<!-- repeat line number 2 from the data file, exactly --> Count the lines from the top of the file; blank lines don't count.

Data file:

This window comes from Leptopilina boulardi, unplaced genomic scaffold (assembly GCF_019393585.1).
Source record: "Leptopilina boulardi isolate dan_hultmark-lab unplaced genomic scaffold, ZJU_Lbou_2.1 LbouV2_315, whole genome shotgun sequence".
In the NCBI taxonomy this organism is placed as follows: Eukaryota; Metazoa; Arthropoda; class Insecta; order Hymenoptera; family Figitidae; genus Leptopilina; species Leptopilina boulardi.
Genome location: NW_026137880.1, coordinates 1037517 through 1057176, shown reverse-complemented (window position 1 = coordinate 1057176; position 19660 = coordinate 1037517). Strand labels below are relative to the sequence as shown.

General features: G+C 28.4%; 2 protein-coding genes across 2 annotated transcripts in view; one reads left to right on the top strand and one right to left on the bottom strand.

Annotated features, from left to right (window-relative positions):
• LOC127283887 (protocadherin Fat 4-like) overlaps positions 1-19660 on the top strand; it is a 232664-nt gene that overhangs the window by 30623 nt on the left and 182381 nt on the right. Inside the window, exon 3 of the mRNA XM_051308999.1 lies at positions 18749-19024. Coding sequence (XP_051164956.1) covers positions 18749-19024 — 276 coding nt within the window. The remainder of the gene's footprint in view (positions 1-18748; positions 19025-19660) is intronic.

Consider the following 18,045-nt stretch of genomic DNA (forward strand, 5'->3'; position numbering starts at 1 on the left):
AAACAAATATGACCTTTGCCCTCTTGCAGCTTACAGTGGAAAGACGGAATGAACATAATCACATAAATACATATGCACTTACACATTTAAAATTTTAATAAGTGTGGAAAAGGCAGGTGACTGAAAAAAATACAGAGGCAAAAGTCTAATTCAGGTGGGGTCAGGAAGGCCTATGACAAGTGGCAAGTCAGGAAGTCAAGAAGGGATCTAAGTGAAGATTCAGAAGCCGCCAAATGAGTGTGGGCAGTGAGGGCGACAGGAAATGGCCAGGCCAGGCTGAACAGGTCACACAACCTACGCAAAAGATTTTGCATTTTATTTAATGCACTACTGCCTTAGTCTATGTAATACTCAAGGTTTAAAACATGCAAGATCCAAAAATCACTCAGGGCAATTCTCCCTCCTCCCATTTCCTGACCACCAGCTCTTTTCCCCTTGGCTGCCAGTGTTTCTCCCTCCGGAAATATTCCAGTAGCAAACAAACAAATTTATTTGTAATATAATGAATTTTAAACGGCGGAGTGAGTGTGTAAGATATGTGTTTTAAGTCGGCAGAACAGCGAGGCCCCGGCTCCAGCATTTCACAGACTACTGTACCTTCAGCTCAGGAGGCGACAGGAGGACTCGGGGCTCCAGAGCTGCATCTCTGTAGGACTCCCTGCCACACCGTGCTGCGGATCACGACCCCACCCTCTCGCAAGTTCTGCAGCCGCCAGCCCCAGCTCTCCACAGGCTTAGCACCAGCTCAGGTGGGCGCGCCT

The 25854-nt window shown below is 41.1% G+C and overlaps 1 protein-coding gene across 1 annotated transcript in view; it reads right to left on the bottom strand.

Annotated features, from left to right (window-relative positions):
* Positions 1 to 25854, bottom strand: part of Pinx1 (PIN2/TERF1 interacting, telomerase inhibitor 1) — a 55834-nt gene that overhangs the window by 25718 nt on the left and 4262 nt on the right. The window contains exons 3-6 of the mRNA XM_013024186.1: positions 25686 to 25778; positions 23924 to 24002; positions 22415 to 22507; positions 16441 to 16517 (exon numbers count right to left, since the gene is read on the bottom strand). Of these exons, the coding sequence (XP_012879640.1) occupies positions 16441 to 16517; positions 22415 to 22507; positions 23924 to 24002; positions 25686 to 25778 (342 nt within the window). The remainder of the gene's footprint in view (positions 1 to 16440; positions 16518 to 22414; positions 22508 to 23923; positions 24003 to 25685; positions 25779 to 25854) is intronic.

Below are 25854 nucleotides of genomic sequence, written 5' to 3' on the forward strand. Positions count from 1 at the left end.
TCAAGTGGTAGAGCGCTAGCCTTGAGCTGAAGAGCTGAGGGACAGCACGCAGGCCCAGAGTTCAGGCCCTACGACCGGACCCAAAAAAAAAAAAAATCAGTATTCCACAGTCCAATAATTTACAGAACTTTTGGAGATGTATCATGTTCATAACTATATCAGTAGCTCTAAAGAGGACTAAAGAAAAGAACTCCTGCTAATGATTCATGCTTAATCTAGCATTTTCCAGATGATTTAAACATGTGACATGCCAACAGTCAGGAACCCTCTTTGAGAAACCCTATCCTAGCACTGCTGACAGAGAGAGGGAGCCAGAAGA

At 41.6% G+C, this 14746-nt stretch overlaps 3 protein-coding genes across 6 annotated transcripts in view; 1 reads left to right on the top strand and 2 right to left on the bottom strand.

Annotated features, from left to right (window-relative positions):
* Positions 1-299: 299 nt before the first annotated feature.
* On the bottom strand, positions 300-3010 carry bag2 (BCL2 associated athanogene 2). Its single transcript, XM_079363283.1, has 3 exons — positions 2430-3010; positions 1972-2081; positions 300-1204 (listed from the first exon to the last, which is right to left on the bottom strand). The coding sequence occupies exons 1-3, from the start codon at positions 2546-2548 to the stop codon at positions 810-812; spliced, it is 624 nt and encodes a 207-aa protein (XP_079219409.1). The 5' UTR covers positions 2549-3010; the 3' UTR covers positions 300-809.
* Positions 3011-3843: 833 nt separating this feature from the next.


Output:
Source record: "Leptopilina boulardi isolate dan_hultmark-lab unplaced genomic scaffold, ZJU_Lbou_2.1 LbouV2_315, whole genome shotgun sequence".